There are two important characteristics of any line-drawing function. First, it must draw a reasonable approximation of a line. A computer screen has limited resolution, and so a line-drawing function must actually approximate a straight line by drawing a series of pixels in what amounts to a jagged pattern that generally proceeds in the desired direction. That pattern of pixels must reliably suggest to the human eye the true line it represents. Second, to be usable, a line-drawing function must be fast. Minicomputers and mainframes generally have hardware that performs line drawing, but most microcomputers offer no such assistance. True, nowadays graphics accelerators such as the S3 and ATI chips have line drawing hardware, but some other accelerators dont; when drawing lines on the latter sort of chip, when drawing on the CGA, EGA, and VGA, and when drawing sorts of lines not supported by line-drawing hardware as well, the PCs CPU must draw lines on its own, and, as many users of graphics-oriented software know, that can be a slow process indeed.
Line drawing quality and speed derive from two factors: The algorithm used to draw the line and the implementation of that algorithm. The first implementation (written in Borland C++) that Ill be presenting in this chapter illustrates the workings of the algorithm and draws lines at a good rate. The second implementation, written in assembly language and callable directly from Borland C++, draws lines at extremely high speed, on the order of three to six times faster than the C version. Between them, the two implementations illuminate Bresenhams line-drawing algorithm and provide high-performance line-drawing capability.
The difficulty in drawing a line lies in generating a set of pixels that, taken together, are a reasonable facsimile of a true line. Only horizontal, vertical, and 1:1 diagonal lines can be drawn precisely along the true line being represented; all other lines must be approximated from the array of pixels that a given video mode supports, as shown in Figure 35.1.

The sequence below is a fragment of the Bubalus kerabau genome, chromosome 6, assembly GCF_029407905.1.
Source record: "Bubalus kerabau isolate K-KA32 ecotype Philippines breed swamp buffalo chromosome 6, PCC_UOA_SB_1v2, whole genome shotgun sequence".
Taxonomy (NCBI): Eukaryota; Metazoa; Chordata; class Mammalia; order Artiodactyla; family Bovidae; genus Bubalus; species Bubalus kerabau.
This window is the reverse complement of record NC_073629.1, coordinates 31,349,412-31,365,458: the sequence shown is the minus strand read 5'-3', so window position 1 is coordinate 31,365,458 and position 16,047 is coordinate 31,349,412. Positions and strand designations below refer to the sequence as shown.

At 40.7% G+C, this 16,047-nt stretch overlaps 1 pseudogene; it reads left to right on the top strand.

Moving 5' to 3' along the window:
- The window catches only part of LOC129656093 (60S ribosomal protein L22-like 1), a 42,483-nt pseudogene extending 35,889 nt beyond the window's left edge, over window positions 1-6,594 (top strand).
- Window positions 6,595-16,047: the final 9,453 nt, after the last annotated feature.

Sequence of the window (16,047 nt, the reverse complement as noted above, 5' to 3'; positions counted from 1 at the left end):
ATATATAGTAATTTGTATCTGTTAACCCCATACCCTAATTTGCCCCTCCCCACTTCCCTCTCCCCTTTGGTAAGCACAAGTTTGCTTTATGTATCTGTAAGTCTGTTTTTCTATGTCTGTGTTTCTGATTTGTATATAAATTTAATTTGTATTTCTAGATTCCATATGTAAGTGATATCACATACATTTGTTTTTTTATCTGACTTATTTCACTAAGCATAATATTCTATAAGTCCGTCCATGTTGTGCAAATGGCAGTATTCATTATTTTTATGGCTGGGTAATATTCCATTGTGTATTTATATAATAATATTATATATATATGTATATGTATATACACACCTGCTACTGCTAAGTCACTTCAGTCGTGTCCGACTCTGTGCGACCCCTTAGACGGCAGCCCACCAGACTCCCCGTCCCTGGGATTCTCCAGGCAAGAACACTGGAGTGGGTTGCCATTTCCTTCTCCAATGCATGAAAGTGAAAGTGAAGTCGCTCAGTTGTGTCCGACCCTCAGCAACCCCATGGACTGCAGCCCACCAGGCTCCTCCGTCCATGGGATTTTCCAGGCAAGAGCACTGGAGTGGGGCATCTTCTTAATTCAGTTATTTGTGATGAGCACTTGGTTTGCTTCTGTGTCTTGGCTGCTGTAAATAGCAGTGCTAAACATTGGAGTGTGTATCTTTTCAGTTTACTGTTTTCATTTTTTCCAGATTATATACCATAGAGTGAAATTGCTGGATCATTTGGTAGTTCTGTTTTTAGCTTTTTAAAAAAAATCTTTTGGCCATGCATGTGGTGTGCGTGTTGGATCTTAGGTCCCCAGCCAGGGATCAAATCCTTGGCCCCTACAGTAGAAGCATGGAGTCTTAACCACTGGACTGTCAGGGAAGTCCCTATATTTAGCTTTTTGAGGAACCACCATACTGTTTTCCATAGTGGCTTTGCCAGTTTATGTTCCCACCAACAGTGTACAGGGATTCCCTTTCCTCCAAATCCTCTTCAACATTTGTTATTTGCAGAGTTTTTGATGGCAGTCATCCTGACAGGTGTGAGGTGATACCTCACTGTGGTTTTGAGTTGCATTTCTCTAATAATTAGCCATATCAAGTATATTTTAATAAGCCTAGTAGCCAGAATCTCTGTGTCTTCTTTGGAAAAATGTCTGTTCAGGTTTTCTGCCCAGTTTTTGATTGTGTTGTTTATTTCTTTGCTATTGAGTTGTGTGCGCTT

Considerable thought has gone into the design of line-drawing algorithms, and a number of techniques for drawing high-quality lines have been developed. Unfortunately, most of these techniques were developed for powerful, expensive graphics workstations and require very high resolution, a large color palette, and/or floating-point hardware. These techniques tend to perform poorly and produce less visually impressive results on all but the best-endowed PCs.
Bresenhams line-drawing algorithm, on the other hand, is uniquely suited to microcomputer implementation in that it requires no floating-point operations, no divides, and no multiplies inside the line-drawing loop. Moreover, it can be implemented with surprisingly little code.
The key to grasping Bresenhams algorithm is to understand that when drawing an approximation of a line on a finite-resolution display, each pixel drawn will lie either exactly on the true line or to one side or the other of the true line. The amount by which the pixel actually drawn deviates from the true line is the error of the line drawing at that point. As the drawing of the line progresses from one pixel to the next, the error can be used to tell when, given the resolution of the display, a more accurate approximation of the line can be drawn by placing a given pixel one unit of screen resolution away from its predecessor in either the horizontal or the vertical direction, or both.
Figure 35.1 Approximating a true line from a pixel array.